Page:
London - A trillion years ago BFB (Before Facebook), all you had to worry about doing when you got home after a half-term holiday was working your way through the Mount Vesuvius sized/scented pile of washing in your suitcase.
Today, you have to worry about working your way through the relentless pile of Facebook posts showing picture-perfect half-term breaks of everyone you know.
How, I wonder, do other moms make their family holidays look so damn stylish? How do they get their children to wear bows in neatly brushed hair and keep both their shoes on?
How do they persuade anyone under ten to be photographed eating exotic foreign foods like prawns or get them to visit beautiful National Trust gardens to be snapped under giant magnolia trees? Other parents’ Facebook holidays are postcards from idyllic rural retreats or dreamy foreign beaches. Mine are postcards from the edge.
After a long journey back from our Cornwall holiday with friends this week, I thought a few moments catching up on my nearest and dearests’ weeks away via Facebook would be relaxing.
But Mr Candy found me bellowing at my iPhone. Actually, it was noisier than when he witnessed me watching all the whingeing namby-pambies on Bear Grylls’s The Island (listen boys, when you’ve spent 32 hours enduring the agony of labour, then you can come over all smug about spending a month grilling a few fish on a beach bonfire, building a lopsided hammock and getting bitten by insects, OK?).
Anyway, Facebook has added to my post-holiday blues. Obviously, if I wasn’t so nosy I’d never go on it, but I’m weak and I’m drawn to this latest instrument of parental torture in the same way I’m drawn to random illogical surveys in the news about the evils of being a working mom.
Later that evening, I tell the mom friend who came on holiday with us with her seven and 11-year-old boys: ‘We have to do something about Facebook.’
‘We could always start up an alternative Facebook,’ she suggests. ‘An unfiltered version of what really happens when families go on holiday?’
‘Bad Facebook?’ I conclude. I think we could be on to something here...
On Bad Facebook this week you’d get to see the picture of both our families on our Cornish waterside bike ride. The ten of us look different from the ‘Mini-Boden’ style families cycling alongside us because we guffawed when the man hiring the bikes out asked if we wanted helmets. ‘What for?’ my seven-year-old son asked incredulously.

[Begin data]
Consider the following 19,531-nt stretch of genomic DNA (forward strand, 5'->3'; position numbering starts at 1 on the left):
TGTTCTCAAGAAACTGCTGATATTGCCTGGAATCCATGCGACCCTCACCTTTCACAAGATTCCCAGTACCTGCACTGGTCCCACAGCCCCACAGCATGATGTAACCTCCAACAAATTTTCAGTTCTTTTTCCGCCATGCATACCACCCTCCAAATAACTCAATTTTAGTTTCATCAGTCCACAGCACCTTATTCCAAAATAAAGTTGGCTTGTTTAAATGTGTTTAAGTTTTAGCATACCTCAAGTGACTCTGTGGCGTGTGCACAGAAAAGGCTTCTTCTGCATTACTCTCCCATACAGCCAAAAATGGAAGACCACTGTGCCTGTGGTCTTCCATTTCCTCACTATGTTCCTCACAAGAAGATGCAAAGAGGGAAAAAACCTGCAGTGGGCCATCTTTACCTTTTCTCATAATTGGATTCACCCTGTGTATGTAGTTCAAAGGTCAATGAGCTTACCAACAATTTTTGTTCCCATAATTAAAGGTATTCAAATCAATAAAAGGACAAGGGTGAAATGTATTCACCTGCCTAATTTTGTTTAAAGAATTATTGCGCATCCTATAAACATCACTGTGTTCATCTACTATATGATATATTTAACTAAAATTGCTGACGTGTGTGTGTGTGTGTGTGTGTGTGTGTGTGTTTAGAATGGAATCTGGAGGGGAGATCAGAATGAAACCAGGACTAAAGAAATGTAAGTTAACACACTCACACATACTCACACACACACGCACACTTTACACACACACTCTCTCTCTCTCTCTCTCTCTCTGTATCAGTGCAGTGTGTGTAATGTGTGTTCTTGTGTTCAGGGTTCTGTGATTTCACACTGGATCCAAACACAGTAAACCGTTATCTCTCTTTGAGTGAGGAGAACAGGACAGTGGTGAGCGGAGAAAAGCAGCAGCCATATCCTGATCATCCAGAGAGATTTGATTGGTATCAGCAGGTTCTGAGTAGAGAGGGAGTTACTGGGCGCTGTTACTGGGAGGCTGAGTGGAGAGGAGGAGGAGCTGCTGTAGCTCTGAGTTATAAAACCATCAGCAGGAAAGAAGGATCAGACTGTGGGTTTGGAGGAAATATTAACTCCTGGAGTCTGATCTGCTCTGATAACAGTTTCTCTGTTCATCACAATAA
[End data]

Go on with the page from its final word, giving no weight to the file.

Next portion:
Instead of posting pictures of amazing home-cooking efforts (those Nigella-style birthday cakes whipped up in a frenzy), you’d get to see our ‘Bitsa’ teas (bitsa this and bitsa that).
The ones served up at 7pm because all four adults have assumed one of the other grown-ups is on kids’ tea rota. I always end up cobbling together bits-of everything left in the fridge because the rural shop has shut and the nearest supermarket is a 40-minute drive away. Instead of lovely children’s art work depicting sea views, you’d see the haphazard and frankly disturbing work of the ‘crayon ninja’.
Even if I hid a crayon in my underwear to stop my three-year-old scribbling all over the walls, she’d still manage to get it without me knowing and ‘pull-a-Jackson-Pollock’, as the 11-year-old calls it.
There wouldn’t be posts about care-free games of crazy golf because you’d get the shot of my elder two daughters’ golf clubs locked in mid-air, Game Of Thrones style, over a minor infraction of the rules. One believes rules are to be broken, the other believes anyone who breaks the rules should be set upon with a golf club.
The ever-so-cute video of them all singing Let It Go from the Disney movie Frozen would go on Bad Facebook with the voice-over that includes me yelling: ‘For the love of God stop singing — I cannot hear that ruddy song one more time!’
There’d be pictures of reheated pizzas, kids playing outside past sunset and bedtime in mis-matched PJs, and those same grubby PJs would crop up in pictures of the next day’s action, too.
None of the pictures would successfully capture all the children looking at the camera with their eyes open and in some you’d notice the smallest boy is wearing red glitter nail varnish. All of it would be ‘inappropriate’, as my pre-teen daughter now says every time something displeases her.
Perhaps I should just keep off FB until the perfect moment of family harmony occurs for us to photograph. But as Mr Candy points out, we’ll be so old by then Facebook will be long forgotten. - Daily Mail
* Lorraine Candy is editor-in-chief of Elle